What is the big difference between vSwap and Burstable RAM?
Does vSwap create and cause I/O by using disk? I know SWAP will use the disk so is vSwap the same as swap just virtualized in the container.
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Burst memory is essentially memory that you can use if the host node has memory available and you have exceeded the memory guaranteed to your container. This is a flawed system because applications do not read memory in OpenVZ beancounters. It means that your VPS thinks it has more memory than the host node actually guarantees that you have.
For example, if I set a memory guarantee of 1GB and gave you 2GB burst, you would see a VPS that has 2GB of memory to use. However, if your usage exceeded 1GB and the host server had no memory to give to you beyond that point, the OpenVZ kernel begins to kill off your processes to drop your usage to a value equal to or lower than 1GB, your guaranteed memory.
The more appropriate solution was vSwap. Applications typically do not want to fill up swap space with frequently accessed data. This is typically (with plenty of exceptions) treated as the additional memory storage to keep you running if your memory usage happens to exceed that of your physical memory. Swap is, on a normal Linux system, disk space. Disk is slower than RAM. Treating the system disk as RAM has an impact on performance. OpenVZ assigns vSwap as actual RAM on the host node instead of disk space. To simulate a more native environment, the kernel artificially slows down the container so as to make swapping unattractive as it is generally thought to and expected to be.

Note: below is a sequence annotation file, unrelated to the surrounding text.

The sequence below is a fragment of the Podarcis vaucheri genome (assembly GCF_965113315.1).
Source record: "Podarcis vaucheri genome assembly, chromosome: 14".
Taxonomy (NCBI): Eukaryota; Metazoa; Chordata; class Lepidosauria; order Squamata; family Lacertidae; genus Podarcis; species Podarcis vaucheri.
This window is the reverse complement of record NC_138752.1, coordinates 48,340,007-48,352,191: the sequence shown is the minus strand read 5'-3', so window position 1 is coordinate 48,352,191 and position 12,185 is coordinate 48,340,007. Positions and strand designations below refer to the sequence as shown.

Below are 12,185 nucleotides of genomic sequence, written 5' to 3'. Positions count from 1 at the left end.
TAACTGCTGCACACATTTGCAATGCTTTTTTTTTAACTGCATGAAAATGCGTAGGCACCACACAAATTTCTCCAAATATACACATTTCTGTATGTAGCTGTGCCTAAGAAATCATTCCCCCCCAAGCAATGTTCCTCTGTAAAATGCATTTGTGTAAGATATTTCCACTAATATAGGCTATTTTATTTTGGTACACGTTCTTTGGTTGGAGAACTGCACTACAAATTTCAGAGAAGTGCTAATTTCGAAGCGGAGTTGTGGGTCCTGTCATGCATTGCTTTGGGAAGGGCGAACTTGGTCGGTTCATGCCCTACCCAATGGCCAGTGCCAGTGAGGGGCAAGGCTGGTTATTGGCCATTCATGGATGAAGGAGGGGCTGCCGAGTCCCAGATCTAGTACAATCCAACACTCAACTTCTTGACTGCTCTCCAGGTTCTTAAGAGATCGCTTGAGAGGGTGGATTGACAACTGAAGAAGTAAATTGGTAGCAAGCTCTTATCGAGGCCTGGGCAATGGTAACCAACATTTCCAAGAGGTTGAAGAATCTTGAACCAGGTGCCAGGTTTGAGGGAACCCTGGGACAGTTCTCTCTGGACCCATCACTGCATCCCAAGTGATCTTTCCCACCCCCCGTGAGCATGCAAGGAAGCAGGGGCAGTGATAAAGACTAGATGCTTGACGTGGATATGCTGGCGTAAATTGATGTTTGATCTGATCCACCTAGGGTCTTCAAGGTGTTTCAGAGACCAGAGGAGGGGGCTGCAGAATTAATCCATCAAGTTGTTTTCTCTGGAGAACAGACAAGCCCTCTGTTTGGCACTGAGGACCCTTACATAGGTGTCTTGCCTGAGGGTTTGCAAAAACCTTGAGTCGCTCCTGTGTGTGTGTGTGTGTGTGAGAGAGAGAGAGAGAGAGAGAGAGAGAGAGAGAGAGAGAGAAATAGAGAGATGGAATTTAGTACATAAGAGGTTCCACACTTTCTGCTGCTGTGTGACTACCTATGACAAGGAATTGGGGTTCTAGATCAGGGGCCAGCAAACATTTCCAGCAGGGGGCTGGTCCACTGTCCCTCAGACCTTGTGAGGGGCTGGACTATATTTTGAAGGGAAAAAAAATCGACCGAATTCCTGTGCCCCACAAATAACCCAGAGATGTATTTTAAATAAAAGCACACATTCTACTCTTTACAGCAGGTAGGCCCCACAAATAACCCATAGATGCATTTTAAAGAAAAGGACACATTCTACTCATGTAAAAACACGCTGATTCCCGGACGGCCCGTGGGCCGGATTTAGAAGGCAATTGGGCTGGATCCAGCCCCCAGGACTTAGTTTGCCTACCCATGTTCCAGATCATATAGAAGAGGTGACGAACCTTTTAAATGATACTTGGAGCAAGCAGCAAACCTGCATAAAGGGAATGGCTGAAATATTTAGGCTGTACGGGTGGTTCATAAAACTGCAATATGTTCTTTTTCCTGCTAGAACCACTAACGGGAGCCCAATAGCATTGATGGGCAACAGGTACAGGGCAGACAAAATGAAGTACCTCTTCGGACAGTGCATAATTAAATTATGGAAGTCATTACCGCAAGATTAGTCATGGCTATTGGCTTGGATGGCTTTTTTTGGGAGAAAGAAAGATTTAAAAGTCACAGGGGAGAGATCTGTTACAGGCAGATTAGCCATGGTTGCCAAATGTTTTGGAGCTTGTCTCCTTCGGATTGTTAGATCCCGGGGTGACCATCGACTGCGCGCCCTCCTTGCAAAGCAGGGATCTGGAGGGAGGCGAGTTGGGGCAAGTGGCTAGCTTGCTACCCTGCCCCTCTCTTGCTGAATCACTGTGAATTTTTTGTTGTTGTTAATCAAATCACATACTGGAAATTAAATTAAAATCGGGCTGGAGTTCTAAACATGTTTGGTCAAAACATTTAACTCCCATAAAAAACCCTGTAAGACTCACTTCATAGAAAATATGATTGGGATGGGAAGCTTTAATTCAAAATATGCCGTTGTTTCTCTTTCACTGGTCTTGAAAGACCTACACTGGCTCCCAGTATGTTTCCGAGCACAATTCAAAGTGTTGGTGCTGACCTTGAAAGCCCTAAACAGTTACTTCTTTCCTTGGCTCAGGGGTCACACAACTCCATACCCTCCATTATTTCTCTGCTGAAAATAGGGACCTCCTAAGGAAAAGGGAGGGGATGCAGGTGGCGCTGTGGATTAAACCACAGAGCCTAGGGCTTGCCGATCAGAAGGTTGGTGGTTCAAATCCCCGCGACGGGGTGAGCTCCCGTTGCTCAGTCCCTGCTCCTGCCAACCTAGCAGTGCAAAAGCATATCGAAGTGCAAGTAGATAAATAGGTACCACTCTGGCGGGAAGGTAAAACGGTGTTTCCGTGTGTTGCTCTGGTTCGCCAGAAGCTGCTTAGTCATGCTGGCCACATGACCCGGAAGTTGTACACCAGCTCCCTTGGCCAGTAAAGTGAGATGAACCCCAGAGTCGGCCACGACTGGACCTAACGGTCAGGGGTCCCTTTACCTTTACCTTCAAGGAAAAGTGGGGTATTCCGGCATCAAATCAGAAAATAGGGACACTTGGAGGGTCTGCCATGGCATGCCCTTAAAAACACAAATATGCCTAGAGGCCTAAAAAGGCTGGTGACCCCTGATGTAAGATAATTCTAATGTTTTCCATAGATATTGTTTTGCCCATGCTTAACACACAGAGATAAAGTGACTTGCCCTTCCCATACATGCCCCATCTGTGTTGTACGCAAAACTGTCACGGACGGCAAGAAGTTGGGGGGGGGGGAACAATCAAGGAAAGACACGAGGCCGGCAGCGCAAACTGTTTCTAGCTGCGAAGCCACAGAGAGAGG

The idea behind using RAM to assign vSwap instead of disk is that you do not want disk latency to increase for all users on the server when a few containers start maxing out their memory and swap. By assigning it to RAM you avoid unnecessary disk performance problems.
For an OpenVZ VPS that performs more like actual virtualization or like an actual dedicated server, vSwap is the choice you would make and Burst is outdated.
vSwap is calculated as the difference between the amount of ram you assign to a container subtracted from the amount of burst memory you assign it. A positive number creates vSwap to account for the differemce. As far as iopts on a physical drive as a result of virtual memory manipulation I don't have any hard data but I'd think the answer is probably no, or at least not significantly more than any other memory management system